Book: The Horror People, John Brosnan, 1976

Reader Beware! This book is forty years old and has age-related troublesome language. “Cr*pple” is used openly, and poor Harry Earles is almost exclusively referred to with the m slur in front of his name. Several movies of the era used yellowface, particularly for antagonists; this is mentioned, occasionally with black and white photos, but neither praised nor condemned.

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I wanted to like The Horror People, I really did. Moments of it alternate between fascinating (most of the people featured in it actually consider themselves fantasy auteurs) and screamingly funny (Christopher Lee received a badly translated fan letter exulting him as a “terrible” actor) but I kept finding myself taking larger and larger grains of salt. For every Horror Person featured, there are three equally important ones left out. At first I thought that was due to its age (1976) and author John Brosnan’s points of reference (he’s Australian, writing from London) but, lo and behold- there’s a directory at the end acknowledging the bigger names that were deliberately skipped over. Thus Lon Chaney gets possibly the best chapter in the book, and Peter Lorre merely gets a substantial footnote. Polanski and Romero have the same treatment; our old friend Ed Wood gets a single line in a chapter divided between Lugosi and Karloff. Hitchcock doesn’t appear at all.

Given that many of these actor/director/producer/screenwriters are now late, I do find The Horror People worthy as a time capsule piece. Christopher Lee’s earlier, enthusiastic interviews are readily found; Brosnan presents him in his fifties swearing up and down that he’ll never do Dracula again (and Karloff openly doubting him). Reading Robert Bloch speak in the present tense is deeply interesting, and his dedicated passage is entirely too brief. Elsa Lanchester is the only actress who gets a passing nod, receiving about as much attention as the actors’ wives, praised by them as asides while they describe their careers. The story of Hope Lugosi, Bela fangirl turned Bela’s wife, gets a more intricate passage.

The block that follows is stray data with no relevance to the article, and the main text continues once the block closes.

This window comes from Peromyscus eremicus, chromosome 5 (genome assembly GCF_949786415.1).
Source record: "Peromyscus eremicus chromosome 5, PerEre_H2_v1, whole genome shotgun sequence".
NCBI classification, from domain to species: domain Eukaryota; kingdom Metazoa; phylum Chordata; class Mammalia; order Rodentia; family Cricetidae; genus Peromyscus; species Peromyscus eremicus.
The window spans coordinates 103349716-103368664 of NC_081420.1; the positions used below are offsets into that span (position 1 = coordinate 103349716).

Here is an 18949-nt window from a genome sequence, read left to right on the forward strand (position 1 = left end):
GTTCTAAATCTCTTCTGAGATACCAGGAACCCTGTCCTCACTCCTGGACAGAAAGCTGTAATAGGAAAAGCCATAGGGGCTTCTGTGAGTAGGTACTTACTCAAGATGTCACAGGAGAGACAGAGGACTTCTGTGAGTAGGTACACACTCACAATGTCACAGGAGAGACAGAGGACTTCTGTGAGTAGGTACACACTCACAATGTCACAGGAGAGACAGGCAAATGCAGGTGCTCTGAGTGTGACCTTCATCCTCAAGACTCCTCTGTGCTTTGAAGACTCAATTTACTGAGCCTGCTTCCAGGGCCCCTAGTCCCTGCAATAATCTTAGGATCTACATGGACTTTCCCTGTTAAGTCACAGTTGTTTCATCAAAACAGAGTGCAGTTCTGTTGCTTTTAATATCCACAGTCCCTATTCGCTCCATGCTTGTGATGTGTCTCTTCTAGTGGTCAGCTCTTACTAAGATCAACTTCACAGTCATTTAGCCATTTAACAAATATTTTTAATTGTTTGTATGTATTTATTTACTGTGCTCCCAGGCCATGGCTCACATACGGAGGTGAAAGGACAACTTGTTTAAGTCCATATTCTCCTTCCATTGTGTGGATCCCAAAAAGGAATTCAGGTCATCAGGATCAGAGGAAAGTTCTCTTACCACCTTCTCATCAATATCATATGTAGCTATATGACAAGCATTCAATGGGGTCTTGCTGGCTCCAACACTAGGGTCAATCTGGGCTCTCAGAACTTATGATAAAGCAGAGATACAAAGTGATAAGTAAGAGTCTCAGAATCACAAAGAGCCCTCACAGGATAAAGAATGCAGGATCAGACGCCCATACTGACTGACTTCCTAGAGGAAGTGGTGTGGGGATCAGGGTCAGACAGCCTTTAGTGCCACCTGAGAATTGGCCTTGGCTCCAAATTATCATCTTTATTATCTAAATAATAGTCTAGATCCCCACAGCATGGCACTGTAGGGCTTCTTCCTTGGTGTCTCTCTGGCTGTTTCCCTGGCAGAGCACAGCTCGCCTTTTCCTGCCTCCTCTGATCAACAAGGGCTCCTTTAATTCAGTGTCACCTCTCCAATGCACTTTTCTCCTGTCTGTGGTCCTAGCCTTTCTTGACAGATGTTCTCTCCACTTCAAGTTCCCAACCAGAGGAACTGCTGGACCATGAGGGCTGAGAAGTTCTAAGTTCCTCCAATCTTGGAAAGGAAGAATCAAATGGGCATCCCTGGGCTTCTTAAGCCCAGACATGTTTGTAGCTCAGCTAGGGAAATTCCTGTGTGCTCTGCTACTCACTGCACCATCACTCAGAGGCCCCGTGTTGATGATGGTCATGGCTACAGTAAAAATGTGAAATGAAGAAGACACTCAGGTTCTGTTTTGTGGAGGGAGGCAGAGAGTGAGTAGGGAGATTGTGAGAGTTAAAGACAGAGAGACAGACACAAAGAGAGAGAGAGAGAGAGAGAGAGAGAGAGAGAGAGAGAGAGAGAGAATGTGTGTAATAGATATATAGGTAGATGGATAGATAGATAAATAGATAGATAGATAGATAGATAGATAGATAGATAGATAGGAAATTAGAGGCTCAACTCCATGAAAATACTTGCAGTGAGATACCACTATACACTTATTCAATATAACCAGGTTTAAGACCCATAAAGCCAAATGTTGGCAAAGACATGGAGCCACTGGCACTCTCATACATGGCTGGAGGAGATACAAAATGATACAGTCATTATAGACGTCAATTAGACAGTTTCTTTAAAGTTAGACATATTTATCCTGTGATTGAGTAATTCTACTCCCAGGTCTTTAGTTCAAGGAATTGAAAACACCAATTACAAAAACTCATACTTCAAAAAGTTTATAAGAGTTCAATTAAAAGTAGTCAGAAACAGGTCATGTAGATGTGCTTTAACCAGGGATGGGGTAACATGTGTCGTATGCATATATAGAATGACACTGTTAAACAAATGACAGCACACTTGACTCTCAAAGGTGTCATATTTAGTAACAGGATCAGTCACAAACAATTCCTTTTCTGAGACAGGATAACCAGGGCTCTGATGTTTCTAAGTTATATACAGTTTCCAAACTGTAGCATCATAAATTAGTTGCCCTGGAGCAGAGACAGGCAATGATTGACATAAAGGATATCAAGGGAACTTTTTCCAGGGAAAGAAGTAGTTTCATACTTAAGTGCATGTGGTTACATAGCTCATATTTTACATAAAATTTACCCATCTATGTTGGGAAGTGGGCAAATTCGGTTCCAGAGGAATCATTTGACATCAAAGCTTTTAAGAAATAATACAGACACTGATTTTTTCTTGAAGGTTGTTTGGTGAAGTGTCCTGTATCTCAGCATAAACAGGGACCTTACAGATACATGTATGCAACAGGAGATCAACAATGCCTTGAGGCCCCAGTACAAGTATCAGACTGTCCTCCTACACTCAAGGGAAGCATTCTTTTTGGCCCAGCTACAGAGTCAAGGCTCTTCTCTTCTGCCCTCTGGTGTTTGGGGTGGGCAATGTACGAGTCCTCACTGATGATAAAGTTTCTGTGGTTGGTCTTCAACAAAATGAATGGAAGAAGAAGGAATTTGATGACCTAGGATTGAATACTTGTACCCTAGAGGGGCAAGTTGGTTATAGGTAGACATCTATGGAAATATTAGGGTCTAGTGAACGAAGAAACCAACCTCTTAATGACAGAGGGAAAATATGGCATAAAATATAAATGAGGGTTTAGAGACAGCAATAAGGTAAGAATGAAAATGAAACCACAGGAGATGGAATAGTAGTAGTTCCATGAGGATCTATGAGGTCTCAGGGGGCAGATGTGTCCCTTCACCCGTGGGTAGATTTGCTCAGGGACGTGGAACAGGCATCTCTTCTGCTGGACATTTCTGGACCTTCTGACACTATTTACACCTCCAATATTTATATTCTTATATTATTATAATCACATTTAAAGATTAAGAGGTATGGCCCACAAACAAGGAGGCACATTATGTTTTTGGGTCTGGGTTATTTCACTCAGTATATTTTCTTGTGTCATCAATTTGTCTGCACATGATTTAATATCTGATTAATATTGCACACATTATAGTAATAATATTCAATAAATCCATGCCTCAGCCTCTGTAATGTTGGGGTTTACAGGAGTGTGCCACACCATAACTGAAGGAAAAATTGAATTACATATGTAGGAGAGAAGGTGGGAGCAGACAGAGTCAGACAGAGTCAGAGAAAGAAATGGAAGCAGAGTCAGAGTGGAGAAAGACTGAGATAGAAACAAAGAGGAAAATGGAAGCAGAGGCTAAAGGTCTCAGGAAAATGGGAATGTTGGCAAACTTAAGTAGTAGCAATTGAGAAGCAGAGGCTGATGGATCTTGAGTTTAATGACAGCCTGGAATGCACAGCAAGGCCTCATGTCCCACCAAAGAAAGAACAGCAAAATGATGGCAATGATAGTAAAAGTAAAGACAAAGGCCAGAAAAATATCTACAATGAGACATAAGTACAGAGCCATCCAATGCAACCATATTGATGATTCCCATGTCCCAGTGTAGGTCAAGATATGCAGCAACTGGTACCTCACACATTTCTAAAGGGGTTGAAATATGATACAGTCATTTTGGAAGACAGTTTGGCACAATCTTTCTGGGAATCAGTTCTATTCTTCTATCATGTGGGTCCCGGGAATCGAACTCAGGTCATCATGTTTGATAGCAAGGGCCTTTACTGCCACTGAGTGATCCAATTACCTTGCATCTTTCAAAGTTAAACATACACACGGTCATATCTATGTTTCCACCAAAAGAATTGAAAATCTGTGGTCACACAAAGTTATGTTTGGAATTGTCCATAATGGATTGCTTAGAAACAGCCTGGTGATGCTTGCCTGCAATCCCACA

The Horror People sits behind a facade, presenting itself as an omnibus when it’s closer to a “for Dummies” title. I learned several factoids and some deeper information about people I greatly respect; my appetite is enhanced but nowhere near satisfied. I recommend it as a beginner’s book, but maybe don’t drop $10 on it like I did.

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Excellent source of photos like this, though.

Film: Ed Wood, R, 1994

Watcher Beware! Ed Wood has a handful of uses of “f-g” and related slurs, and an uncomfortable spoken description of a transwoman.

Edward D. Wood Jr. is a stand up guy. He doesn’t take no for an answer, quickly learns from his romantic mistakes, and does his very best to help his friends in need. He’s admirably comfortable in his own skin. He’s driven by his dreams and an expert at making do with what he has. He is also the creator of some of the worst films ever made- but he’s sure the next one will do better.

In a nutshell, that’s Ed Wood, arguably the best existing vehicle for both Tim Burton and Johnny Depp. In a single word: it’s fun. Ed and company’s production romps look like nothing so much as teen filmmakers with their first camera and scripts they think will change the world. They’re not entirely wrong.

A low level production assistant in 1950s Hollywood, Ed overhears some coworkers discussing a producer buying the rights to a transwoman’s biopic. Ed tracks down the producer and presents himself earnestly as the perfect director- he is, he cheerfully confides, a closeted transvestite. Convinced the role was made for him, and vice versa, Ed writes, stars in, and records Glen or Glenda in record time, without permits, and mostly in single “perfect” takes. In the process, he ends his engagement (she was unaware that the closet existed) and strikes up a legendary friendship with an aged Bela Lugosi.

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From there, Ed Wood follows his career through Plan 9 From Outer Space, capturing highs and lows and the ever-growing ragtag production company (including Bill Murray, Jeffrey Jones, and Lisa Marie as Vampira). Pacing is excellent with several in-jokes- consider the colorblind cameraman in a black and white movie- and intelligent use of set pieces.

Ed is extremely likeable if painfully misguided; it’s a difficult story to watch, and requires some suspended disbelief to truly enjoy. If you’re willing to hold your breath and your judgment, it’s a very worthy ride.